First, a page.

Introduction: Medical education is increasingly taking place in rural areas as this is known to help physician recruitment to rural areas. A medical school is planned for Prince Edward Island (PEI) that would use community-based learning as a core principle, yet little is known about the specific factors that influence our rural physicians’ participation and engagement in medical education. Our objective is to describe these factors.
Methods: Using mixed-methods, we conducted a survey of all physician-teachers on PEI and conducted semi-structured interviews with self-selected survey respondents. We gathered quantitative and qualitative data, and conducted an analysis of themes.
Results: The study is ongoing and will be completed before March 2022. Early survey results suggest that faculty teach because they enjoy it, and due to a sense of \"paying it forward\" and \"duty\". They face major workload challenges but are very interested in improving their teaching skills. They see themselves as clinician-teachers but not as scholars.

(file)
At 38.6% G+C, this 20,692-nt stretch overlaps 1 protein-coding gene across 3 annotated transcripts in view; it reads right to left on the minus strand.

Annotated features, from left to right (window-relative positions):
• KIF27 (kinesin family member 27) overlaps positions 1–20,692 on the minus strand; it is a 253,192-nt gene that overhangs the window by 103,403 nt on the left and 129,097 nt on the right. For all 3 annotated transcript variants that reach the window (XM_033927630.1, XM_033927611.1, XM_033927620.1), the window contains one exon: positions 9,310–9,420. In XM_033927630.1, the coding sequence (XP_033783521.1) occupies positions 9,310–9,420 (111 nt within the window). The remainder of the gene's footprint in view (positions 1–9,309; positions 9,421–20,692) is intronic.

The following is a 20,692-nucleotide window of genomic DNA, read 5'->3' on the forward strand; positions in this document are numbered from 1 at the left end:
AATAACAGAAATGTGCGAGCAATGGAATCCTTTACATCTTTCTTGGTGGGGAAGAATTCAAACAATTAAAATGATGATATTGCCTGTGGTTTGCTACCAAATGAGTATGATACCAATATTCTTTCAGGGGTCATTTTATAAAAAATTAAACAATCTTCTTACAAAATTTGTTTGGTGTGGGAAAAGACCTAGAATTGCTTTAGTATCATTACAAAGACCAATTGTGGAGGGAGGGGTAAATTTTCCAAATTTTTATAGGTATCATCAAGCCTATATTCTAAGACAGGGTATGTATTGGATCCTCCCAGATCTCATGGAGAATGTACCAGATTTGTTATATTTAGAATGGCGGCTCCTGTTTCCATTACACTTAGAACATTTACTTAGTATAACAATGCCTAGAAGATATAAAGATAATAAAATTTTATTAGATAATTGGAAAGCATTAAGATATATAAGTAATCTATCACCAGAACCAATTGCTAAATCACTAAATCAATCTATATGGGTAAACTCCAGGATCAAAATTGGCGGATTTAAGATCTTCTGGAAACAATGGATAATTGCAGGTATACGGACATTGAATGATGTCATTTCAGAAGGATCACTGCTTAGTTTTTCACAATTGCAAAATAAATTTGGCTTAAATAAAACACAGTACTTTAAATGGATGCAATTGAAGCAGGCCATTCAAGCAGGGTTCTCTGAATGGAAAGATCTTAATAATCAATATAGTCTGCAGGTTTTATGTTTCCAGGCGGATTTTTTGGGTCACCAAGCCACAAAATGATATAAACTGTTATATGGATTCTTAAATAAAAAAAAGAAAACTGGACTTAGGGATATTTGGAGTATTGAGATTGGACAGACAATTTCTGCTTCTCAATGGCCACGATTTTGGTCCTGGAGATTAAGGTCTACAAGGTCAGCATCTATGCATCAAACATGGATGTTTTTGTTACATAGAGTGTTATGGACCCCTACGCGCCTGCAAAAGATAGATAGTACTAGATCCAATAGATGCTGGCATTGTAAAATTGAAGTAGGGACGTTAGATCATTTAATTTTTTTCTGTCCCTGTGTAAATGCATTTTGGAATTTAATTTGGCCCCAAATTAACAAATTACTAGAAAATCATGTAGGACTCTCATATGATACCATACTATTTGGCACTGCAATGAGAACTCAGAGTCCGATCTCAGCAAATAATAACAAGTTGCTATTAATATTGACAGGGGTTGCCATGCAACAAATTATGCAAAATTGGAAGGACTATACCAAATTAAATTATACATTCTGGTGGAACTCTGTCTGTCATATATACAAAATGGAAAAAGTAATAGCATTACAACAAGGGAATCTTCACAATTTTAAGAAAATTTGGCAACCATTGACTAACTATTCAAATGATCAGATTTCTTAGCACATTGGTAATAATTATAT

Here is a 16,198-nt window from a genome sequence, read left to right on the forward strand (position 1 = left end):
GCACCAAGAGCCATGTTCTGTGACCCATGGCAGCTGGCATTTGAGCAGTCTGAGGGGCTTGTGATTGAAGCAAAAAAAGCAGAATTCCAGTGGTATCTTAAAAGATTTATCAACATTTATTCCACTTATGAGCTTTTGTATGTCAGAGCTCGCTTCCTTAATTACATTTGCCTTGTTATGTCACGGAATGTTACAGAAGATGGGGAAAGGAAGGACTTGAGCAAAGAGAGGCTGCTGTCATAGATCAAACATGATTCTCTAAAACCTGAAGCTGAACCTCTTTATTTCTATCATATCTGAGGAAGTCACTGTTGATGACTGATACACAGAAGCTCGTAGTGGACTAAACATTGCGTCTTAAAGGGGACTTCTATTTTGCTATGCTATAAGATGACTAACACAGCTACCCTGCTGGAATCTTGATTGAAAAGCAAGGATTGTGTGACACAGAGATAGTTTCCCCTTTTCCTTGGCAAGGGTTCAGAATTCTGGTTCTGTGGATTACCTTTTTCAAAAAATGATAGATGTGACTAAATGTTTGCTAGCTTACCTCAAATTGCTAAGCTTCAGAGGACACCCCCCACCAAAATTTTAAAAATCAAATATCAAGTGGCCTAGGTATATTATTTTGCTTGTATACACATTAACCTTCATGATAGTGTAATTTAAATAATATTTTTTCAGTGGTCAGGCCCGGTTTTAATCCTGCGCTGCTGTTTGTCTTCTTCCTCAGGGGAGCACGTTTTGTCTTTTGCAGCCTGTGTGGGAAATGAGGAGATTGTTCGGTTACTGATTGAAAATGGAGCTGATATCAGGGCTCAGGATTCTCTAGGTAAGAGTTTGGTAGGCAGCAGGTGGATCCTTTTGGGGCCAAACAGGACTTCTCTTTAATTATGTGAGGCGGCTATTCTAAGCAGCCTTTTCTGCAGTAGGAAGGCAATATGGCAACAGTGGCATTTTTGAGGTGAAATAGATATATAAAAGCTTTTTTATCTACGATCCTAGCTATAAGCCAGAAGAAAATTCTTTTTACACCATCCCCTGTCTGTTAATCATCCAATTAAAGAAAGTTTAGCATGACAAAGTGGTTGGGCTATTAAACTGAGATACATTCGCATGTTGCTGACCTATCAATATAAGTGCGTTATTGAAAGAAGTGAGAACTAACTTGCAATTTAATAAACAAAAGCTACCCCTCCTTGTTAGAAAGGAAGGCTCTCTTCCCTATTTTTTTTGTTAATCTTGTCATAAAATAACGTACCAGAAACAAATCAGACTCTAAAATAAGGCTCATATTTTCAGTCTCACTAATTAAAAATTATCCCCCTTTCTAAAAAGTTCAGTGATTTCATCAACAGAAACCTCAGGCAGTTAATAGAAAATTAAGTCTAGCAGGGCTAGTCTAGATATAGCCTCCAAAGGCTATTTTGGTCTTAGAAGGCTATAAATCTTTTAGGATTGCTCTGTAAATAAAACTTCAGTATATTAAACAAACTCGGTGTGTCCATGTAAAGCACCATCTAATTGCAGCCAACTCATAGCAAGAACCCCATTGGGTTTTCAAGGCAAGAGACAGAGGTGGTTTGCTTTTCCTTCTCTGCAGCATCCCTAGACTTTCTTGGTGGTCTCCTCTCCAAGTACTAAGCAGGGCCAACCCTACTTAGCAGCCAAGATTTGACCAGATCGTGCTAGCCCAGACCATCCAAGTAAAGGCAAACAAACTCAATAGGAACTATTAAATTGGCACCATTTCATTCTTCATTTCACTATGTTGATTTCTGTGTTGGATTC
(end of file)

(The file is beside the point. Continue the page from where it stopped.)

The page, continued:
Discussion: Locating medical education in rural communities is known to alleviate physician shortages in those areas. Our early findings suggest novel factors such as identity, and traditional factors such as workload and resources, influence teaching engagement for rural physicians. Our findings also suggest that rural physicians’ interest in improving their teaching is not being met by current methods. Our research contributes to the study of factors influencing rural physicians’ motivation and engagement in teaching. Further research is required to understand how these findings compare with urban settings, and the implications of these differences for supporting rural medical education.